In 2013, Marilyn was honored by the Animal League as the “Foster Parent of the Year,” because of her dedication to the cause, superb knowledge of the role, as well as her willingness to tackle the toughest of fostering projects. For example, she acted as the foster mother to Florence, a six-year old miniature Schnauzer, who was treated as a breeding machine in a puppy mill for most of her life. Marilyn took this resilient pooch from a fearful, timid and horribly abused dog and transformed her into an affectionate and trustworthy mush in need of forever home.
Last month, doctors at the Animal League had to make the difficult decision to remove Cassie’s mangled left front leg. It’s been an extremely difficult journey for Cassie, but with the amazing work by the medical team at the Animal League and lots of love and support from Marilyn this little lady is well on her way to finding a forever home.
“Puppy mill dogs need a special kind of care. You have to teach them to trust, and you teach them to love not only us, but themselves,” Marilyn said.
It’s obvious that Marilyn prides herself on not only taking the cute puppies and kittens, but some of the more difficult cases because those are the animals who need the most nurturing. This news is nothing but music to the ears of Foster Care Manager, Alex Bab.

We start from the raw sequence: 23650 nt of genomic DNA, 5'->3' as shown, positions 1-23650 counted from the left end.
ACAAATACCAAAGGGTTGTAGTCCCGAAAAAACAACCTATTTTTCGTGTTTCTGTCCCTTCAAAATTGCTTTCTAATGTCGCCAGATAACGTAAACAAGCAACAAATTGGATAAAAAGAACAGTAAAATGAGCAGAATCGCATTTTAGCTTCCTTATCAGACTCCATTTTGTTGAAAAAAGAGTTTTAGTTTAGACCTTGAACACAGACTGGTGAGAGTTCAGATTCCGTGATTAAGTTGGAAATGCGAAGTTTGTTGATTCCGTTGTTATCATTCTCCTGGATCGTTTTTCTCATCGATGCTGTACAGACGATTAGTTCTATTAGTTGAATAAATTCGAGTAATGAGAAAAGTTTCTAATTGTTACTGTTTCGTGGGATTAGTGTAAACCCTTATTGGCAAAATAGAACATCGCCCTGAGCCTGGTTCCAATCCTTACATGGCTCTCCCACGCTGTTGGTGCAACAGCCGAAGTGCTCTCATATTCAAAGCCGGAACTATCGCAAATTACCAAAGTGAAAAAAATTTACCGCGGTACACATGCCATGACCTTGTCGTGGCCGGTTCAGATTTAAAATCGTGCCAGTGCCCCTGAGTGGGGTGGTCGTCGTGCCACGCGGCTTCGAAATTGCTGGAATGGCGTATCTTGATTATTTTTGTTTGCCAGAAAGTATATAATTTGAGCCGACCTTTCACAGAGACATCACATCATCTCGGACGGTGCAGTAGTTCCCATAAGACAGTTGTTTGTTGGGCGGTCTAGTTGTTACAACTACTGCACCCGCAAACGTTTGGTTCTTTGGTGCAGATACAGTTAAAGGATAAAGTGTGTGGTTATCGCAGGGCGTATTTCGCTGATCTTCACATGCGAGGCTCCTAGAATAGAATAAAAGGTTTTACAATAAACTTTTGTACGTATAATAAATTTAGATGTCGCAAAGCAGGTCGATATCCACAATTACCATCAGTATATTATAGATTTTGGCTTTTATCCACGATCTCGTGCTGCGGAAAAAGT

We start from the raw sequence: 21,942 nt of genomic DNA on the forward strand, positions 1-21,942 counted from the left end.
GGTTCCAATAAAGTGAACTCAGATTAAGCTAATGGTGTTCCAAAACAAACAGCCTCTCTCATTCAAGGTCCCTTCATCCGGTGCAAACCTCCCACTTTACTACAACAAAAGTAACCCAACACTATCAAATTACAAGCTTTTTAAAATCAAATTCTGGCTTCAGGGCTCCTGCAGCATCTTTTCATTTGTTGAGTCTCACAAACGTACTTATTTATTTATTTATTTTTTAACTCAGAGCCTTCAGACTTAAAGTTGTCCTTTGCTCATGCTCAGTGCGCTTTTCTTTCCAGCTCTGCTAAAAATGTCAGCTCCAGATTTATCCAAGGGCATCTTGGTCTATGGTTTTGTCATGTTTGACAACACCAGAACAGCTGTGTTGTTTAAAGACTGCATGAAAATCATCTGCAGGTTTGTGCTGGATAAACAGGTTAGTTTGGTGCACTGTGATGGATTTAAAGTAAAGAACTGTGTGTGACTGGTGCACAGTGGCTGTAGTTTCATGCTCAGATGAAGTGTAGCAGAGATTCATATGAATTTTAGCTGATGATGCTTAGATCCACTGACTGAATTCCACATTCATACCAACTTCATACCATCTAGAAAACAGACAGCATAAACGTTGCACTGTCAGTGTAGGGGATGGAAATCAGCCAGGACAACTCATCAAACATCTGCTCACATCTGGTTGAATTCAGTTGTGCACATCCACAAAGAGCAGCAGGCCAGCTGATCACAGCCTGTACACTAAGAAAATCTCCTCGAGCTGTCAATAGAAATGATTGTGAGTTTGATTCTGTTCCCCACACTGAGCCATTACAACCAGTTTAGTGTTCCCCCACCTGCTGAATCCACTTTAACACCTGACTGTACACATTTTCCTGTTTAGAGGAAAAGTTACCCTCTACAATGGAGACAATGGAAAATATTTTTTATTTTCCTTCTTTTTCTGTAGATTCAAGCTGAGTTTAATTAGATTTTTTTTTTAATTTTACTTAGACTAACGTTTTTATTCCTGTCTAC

She did the same thing for Falafel, a Wheaton Terrier, who arrived at the Animal League as a severely injured six-month old pup. It was apparent that Falafel suffered a severe trauma, most likely from being struck by a car. He lost vision in both eyes and suffers from minor brain damage, as well as occasional seizures. Nonetheless, Marilyn accepted the challenge of taking this special needs pet into her home and rehabilitating the pooch into the perfect adoptable rescue pet. He was eventually he was adopted by a loving family.
Currently, Marilyn is fostering an adorable and extremely resilient white Lhasa Aspo named Cassie. Cassie spent the first four years of her life living in horrific conditions as a puppy breeding machine in an Oklahoma Puppy Mill. As a result she has had a plethora of debilitating illnesses and injuries including a deformity in one of her front legs, chronic ear infections, bilateral hip dysplasia, a knee condition that causes her knees to pop out of the grooves, and major dental issues.
“She’s one of the best we have here at the Animal League. Most of the time she goes as far as to help get the dogs she fosters adopted directly from her home,” he said. “She’s so dedicated to the program that she even teaches our orientation class for new foster parents. She understands the process so well.”
Marilyn may just very well be the best Foster Parent that The Animal League has had the opportunity to work with, but that’s not how she sees it. To her, it comes down to one common goal shared by everyone involved in spreading the message and following the mission of the world’s largest no-kill shelter; saving the lives of innocent dogs, cats, puppies and kittens.
“I’m not special. Every foster parent is amazing,” she said. “I am just one of many. We do what we do because we know how important it is for these animals to have a loving home. I’m just glad to help.”